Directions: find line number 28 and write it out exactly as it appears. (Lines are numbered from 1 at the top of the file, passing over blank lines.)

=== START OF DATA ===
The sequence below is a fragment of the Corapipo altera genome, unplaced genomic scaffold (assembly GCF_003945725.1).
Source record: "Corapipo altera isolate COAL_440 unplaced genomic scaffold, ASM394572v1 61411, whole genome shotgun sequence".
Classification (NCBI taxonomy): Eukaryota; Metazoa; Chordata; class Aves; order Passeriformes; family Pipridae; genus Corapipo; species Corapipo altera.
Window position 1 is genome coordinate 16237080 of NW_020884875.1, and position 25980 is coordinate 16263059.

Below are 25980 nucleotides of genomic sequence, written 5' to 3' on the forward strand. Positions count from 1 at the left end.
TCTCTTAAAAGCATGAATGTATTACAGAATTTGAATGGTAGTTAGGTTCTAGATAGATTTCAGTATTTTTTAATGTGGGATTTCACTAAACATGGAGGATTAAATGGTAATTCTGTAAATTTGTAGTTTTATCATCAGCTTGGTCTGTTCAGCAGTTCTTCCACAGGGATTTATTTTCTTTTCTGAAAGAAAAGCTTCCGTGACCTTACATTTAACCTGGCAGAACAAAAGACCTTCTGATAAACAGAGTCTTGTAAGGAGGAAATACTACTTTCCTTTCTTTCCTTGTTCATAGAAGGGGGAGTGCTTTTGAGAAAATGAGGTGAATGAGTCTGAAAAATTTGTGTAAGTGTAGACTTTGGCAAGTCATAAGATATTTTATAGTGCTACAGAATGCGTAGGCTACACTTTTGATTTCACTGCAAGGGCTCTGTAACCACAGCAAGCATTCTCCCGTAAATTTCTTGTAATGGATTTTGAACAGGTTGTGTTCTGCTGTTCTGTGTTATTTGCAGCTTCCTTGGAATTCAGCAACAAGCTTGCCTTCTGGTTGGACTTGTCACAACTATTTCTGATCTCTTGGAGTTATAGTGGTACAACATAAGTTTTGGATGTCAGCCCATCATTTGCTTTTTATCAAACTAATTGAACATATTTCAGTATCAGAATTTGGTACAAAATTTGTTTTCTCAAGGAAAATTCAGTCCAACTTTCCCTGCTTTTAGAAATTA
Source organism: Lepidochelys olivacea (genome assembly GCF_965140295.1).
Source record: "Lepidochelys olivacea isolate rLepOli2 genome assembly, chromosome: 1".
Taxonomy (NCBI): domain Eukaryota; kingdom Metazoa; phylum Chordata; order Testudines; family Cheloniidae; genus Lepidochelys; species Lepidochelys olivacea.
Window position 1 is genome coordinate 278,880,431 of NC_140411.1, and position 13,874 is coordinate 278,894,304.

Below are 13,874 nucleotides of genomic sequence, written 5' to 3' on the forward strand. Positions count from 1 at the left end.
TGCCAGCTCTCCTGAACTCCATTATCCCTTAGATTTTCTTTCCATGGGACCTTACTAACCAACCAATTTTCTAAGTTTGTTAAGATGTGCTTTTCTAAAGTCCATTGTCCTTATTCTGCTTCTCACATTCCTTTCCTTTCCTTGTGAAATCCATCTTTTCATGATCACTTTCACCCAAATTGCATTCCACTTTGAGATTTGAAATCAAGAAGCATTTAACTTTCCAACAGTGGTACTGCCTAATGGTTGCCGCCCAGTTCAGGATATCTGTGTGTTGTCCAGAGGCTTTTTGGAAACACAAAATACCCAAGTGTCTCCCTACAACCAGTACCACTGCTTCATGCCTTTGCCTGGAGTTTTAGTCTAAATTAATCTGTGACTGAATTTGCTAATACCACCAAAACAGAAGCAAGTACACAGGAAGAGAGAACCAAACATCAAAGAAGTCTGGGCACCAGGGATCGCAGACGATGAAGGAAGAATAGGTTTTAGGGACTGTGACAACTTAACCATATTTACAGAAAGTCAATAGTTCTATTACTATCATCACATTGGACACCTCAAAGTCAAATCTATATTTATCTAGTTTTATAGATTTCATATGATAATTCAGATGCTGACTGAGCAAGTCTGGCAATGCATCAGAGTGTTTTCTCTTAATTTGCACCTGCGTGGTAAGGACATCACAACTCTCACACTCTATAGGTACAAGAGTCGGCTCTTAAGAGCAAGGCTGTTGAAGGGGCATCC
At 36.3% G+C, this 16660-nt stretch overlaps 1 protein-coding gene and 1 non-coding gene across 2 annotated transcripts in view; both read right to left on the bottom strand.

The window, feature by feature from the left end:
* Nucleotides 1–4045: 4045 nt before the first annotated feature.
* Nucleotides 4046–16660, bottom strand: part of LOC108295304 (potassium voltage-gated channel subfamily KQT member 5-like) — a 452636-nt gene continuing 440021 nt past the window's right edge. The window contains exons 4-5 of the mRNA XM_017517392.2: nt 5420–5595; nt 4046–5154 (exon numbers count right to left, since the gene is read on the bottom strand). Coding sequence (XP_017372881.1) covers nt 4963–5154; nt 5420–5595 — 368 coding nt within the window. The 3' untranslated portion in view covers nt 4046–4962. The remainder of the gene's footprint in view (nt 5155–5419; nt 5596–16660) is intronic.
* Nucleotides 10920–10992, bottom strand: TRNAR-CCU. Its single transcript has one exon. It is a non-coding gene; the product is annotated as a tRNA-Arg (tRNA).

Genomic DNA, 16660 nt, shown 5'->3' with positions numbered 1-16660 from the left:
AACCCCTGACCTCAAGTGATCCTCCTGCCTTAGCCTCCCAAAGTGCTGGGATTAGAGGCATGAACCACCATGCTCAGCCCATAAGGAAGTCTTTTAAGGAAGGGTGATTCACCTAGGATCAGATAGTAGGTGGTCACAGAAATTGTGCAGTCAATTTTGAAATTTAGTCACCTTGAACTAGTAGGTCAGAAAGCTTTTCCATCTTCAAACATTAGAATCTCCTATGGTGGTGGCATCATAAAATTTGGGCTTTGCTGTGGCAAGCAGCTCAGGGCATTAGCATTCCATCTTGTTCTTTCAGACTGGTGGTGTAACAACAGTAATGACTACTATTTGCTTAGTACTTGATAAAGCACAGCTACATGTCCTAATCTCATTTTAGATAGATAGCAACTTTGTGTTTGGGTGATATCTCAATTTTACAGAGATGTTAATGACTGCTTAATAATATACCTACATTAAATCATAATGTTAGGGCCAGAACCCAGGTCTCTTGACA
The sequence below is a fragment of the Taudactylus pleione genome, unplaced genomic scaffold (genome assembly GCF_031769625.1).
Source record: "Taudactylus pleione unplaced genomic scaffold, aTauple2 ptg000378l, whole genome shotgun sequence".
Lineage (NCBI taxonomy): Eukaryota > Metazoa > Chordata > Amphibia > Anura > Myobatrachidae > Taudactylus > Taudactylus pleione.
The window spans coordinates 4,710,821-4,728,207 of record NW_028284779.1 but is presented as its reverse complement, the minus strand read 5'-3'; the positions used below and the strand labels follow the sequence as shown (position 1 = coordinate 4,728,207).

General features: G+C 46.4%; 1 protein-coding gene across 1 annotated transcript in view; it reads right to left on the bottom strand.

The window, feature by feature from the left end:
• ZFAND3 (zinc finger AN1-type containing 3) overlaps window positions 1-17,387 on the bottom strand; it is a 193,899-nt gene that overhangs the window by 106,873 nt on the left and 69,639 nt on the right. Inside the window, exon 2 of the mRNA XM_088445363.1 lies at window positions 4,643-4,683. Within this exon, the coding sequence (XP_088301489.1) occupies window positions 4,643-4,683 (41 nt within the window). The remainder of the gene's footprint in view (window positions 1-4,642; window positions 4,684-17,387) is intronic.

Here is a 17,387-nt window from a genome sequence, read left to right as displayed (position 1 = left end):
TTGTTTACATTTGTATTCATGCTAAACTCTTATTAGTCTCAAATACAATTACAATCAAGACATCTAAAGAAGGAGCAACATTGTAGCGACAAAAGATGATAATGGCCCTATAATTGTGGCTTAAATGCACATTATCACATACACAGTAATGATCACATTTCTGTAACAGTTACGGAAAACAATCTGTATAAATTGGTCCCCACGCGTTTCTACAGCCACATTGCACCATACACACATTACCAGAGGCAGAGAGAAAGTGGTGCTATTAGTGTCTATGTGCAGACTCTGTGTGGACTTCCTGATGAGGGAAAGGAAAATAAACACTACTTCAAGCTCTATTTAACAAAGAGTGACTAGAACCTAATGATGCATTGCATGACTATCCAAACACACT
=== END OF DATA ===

TTGTTTACATTTGTATTCATGCTAAACTCTTATTAGTCTCAAATACAATTACAATCAAGACATCTAAAGAAGGAGCAACATTGTAGCGACAAAAGATGATAATGGCCCTATAATTGTGGCTTAAATGCACATTATCACATACACAGTAATGATCACATTTCTGTAACAGTTACGGAAAACAATCTGTATAAATTGGTCCCCACGCGTTTCTACAGCCACATTGCACCATACACACATTACCAGAGGCAGAGAGAAAGTGGTGCTATTAGTGTCTATGTGCAGACTCTGTGTGGACTTCCTGATGAGGGAAAGGAAAATAAACACTACTTCAAGCTCTATTTAACAAAGAGTGACTAGAACCTAATGATGCATTGCATGACTATCCAAACACACT